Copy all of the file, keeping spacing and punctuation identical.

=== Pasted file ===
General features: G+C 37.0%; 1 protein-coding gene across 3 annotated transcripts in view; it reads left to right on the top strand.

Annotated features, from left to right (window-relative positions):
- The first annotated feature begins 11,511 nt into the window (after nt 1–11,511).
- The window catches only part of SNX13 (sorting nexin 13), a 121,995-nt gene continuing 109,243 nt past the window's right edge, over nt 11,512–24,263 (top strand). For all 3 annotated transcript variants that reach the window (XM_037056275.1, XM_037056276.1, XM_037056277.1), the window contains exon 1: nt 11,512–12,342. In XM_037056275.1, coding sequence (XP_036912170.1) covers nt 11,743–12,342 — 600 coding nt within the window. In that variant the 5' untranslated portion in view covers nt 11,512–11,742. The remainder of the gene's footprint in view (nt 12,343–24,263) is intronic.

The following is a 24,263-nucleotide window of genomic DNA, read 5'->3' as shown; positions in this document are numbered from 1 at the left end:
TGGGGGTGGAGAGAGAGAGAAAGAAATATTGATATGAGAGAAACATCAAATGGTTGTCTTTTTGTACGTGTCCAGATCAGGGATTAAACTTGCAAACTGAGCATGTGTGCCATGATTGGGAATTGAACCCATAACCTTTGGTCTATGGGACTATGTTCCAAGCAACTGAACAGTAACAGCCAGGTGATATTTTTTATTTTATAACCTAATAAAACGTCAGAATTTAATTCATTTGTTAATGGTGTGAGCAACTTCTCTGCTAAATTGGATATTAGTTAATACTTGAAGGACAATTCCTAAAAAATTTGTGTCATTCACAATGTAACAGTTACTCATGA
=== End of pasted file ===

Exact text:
General features: G+C 37.0%; 1 protein-coding gene across 3 annotated transcripts in view; it reads left to right on the top strand.

Annotated features, from left to right (window-relative positions):
- The first annotated feature begins 11,511 nt into the window (after nt 1–11,511).
- The window catches only part of SNX13 (sorting nexin 13), a 121,995-nt gene continuing 109,243 nt past the window's right edge, over nt 11,512–24,263 (top strand). For all 3 annotated transcript variants that reach the window (XM_037056275.1, XM_037056276.1, XM_037056277.1), the window contains exon 1: nt 11,512–12,342. In XM_037056275.1, coding sequence (XP_036912170.1) covers nt 11,743–12,342 — 600 coding nt within the window. In that variant the 5' untranslated portion in view covers nt 11,512–11,742. The remainder of the gene's footprint in view (nt 12,343–24,263) is intronic.

The following is a 24,263-nucleotide window of genomic DNA, read 5'->3' as shown; positions in this document are numbered from 1 at the left end:
TGGGGGTGGAGAGAGAGAGAAAGAAATATTGATATGAGAGAAACATCAAATGGTTGTCTTTTTGTACGTGTCCAGATCAGGGATTAAACTTGCAAACTGAGCATGTGTGCCATGATTGGGAATTGAACCCATAACCTTTGGTCTATGGGACTATGTTCCAAGCAACTGAACAGTAACAGCCAGGTGATATTTTTTATTTTATAACCTAATAAAACGTCAGAATTTAATTCATTTGTTAATGGTGTGAGCAACTTCTCTGCTAAATTGGATATTAGTTAATACTTGAAGGACAATTCCTAAAAAATTTGTGTCATTCACAATGTAACAGTTACTCATGA